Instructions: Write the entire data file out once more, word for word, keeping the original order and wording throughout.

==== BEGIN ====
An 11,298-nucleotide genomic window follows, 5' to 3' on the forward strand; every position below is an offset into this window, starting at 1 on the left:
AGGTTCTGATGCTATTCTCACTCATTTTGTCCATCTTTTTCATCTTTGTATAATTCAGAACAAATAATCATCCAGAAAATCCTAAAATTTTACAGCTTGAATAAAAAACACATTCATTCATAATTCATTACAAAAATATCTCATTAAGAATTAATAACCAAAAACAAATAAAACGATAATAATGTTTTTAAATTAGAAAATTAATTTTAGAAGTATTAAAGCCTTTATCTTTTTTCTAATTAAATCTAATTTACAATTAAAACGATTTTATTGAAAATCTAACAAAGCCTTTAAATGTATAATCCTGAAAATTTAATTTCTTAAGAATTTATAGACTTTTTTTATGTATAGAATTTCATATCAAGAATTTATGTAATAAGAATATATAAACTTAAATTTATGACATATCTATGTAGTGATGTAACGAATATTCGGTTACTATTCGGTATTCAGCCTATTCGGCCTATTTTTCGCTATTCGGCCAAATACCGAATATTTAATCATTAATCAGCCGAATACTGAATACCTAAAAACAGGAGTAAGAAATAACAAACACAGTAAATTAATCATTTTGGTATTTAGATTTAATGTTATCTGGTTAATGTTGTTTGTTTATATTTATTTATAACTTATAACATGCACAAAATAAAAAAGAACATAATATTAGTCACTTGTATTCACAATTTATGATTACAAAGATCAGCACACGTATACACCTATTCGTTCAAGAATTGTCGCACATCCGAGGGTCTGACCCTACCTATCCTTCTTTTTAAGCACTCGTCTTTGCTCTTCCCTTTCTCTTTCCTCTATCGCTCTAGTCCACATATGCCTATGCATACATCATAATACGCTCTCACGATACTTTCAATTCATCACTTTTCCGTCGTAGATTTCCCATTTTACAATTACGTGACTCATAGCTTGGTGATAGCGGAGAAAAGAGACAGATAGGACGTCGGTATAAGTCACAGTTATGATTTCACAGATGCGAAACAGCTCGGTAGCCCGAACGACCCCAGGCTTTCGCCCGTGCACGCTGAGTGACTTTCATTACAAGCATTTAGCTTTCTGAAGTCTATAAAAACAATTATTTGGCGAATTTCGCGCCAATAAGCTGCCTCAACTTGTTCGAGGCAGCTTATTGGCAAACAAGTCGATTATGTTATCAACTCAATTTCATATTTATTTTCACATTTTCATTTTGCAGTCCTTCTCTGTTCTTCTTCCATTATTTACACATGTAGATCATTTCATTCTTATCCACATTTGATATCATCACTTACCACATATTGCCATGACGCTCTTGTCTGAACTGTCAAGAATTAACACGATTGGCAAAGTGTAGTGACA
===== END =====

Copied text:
An 11,298-nucleotide genomic window follows, 5' to 3' on the forward strand; every position below is an offset into this window, starting at 1 on the left:
AGGTTCTGATGCTATTCTCACTCATTTTGTCCATCTTTTTCATCTTTGTATAATTCAGAACAAATAATCATCCAGAAAATCCTAAAATTTTACAGCTTGAATAAAAAACACATTCATTCATAATTCATTACAAAAATATCTCATTAAGAATTAATAACCAAAAACAAATAAAACGATAATAATGTTTTTAAATTAGAAAATTAATTTTAGAAGTATTAAAGCCTTTATCTTTTTTCTAATTAAATCTAATTTACAATTAAAACGATTTTATTGAAAATCTAACAAAGCCTTTAAATGTATAATCCTGAAAATTTAATTTCTTAAGAATTTATAGACTTTTTTTATGTATAGAATTTCATATCAAGAATTTATGTAATAAGAATATATAAACTTAAATTTATGACATATCTATGTAGTGATGTAACGAATATTCGGTTACTATTCGGTATTCAGCCTATTCGGCCTATTTTTCGCTATTCGGCCAAATACCGAATATTTAATCATTAATCAGCCGAATACTGAATACCTAAAAACAGGAGTAAGAAATAACAAACACAGTAAATTAATCATTTTGGTATTTAGATTTAATGTTATCTGGTTAATGTTGTTTGTTTATATTTATTTATAACTTATAACATGCACAAAATAAAAAAGAACATAATATTAGTCACTTGTATTCACAATTTATGATTACAAAGATCAGCACACGTATACACCTATTCGTTCAAGAATTGTCGCACATCCGAGGGTCTGACCCTACCTATCCTTCTTTTTAAGCACTCGTCTTTGCTCTTCCCTTTCTCTTTCCTCTATCGCTCTAGTCCACATATGCCTATGCATACATCATAATACGCTCTCACGATACTTTCAATTCATCACTTTTCCGTCGTAGATTTCCCATTTTACAATTACGTGACTCATAGCTTGGTGATAGCGGAGAAAAGAGACAGATAGGACGTCGGTATAAGTCACAGTTATGATTTCACAGATGCGAAACAGCTCGGTAGCCCGAACGACCCCAGGCTTTCGCCCGTGCACGCTGAGTGACTTTCATTACAAGCATTTAGCTTTCTGAAGTCTATAAAAACAATTATTTGGCGAATTTCGCGCCAATAAGCTGCCTCAACTTGTTCGAGGCAGCTTATTGGCAAACAAGTCGATTATGTTATCAACTCAATTTCATATTTATTTTCACATTTTCATTTTGCAGTCCTTCTCTGTTCTTCTTCCATTATTTACACATGTAGATCATTTCATTCTTATCCACATTTGATATCATCACTTACCACATATTGCCATGACGCTCTTGTCTGAACTGTCAAGAATTAACACGATTGGCAAAGTGTAGTGACA